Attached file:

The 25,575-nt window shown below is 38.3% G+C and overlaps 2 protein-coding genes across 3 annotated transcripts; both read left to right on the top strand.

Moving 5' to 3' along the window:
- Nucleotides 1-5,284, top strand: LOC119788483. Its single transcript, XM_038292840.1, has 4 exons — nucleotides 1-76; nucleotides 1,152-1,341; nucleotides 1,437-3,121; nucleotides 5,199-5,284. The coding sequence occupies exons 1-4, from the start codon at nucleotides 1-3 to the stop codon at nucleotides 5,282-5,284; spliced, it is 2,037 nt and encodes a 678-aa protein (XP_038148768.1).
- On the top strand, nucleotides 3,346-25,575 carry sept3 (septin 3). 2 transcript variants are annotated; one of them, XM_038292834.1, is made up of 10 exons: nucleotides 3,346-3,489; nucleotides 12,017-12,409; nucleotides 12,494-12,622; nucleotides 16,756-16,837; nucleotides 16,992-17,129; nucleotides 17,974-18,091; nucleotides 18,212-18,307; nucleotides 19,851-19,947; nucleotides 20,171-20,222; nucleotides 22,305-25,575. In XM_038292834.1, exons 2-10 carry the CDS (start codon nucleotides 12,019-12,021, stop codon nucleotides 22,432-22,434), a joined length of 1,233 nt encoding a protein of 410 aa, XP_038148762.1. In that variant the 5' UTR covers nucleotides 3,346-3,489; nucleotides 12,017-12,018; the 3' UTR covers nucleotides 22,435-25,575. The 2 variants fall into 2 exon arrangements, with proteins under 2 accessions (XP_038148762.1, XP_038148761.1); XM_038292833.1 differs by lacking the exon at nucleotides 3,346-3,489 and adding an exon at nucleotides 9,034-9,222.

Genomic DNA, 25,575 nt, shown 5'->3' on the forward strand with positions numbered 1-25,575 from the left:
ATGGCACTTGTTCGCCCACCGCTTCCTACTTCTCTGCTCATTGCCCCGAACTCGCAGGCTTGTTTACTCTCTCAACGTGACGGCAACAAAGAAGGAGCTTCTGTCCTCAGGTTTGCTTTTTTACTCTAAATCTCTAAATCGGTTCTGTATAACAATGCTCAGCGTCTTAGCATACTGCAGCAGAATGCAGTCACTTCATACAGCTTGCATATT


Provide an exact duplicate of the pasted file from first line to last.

The 25,575-nt window shown below is 38.3% G+C and overlaps 2 protein-coding genes across 3 annotated transcripts; both read left to right on the top strand.

Moving 5' to 3' along the window:
- Nucleotides 1-5,284, top strand: LOC119788483. Its single transcript, XM_038292840.1, has 4 exons — nucleotides 1-76; nucleotides 1,152-1,341; nucleotides 1,437-3,121; nucleotides 5,199-5,284. The coding sequence occupies exons 1-4, from the start codon at nucleotides 1-3 to the stop codon at nucleotides 5,282-5,284; spliced, it is 2,037 nt and encodes a 678-aa protein (XP_038148768.1).
- On the top strand, nucleotides 3,346-25,575 carry sept3 (septin 3). 2 transcript variants are annotated; one of them, XM_038292834.1, is made up of 10 exons: nucleotides 3,346-3,489; nucleotides 12,017-12,409; nucleotides 12,494-12,622; nucleotides 16,756-16,837; nucleotides 16,992-17,129; nucleotides 17,974-18,091; nucleotides 18,212-18,307; nucleotides 19,851-19,947; nucleotides 20,171-20,222; nucleotides 22,305-25,575. In XM_038292834.1, exons 2-10 carry the CDS (start codon nucleotides 12,019-12,021, stop codon nucleotides 22,432-22,434), a joined length of 1,233 nt encoding a protein of 410 aa, XP_038148762.1. In that variant the 5' UTR covers nucleotides 3,346-3,489; nucleotides 12,017-12,018; the 3' UTR covers nucleotides 22,435-25,575. The 2 variants fall into 2 exon arrangements, with proteins under 2 accessions (XP_038148762.1, XP_038148761.1); XM_038292833.1 differs by lacking the exon at nucleotides 3,346-3,489 and adding an exon at nucleotides 9,034-9,222.

Genomic DNA, 25,575 nt, shown 5'->3' on the forward strand with positions numbered 1-25,575 from the left:
ATGGCACTTGTTCGCCCACCGCTTCCTACTTCTCTGCTCATTGCCCCGAACTCGCAGGCTTGTTTACTCTCTCAACGTGACGGCAACAAAGAAGGAGCTTCTGTCCTCAGGTTTGCTTTTTTACTCTAAATCTCTAAATCGGTTCTGTATAACAATGCTCAGCGTCTTAGCATACTGCAGCAGAATGCAGTCACTTCATACAGCTTGCATATT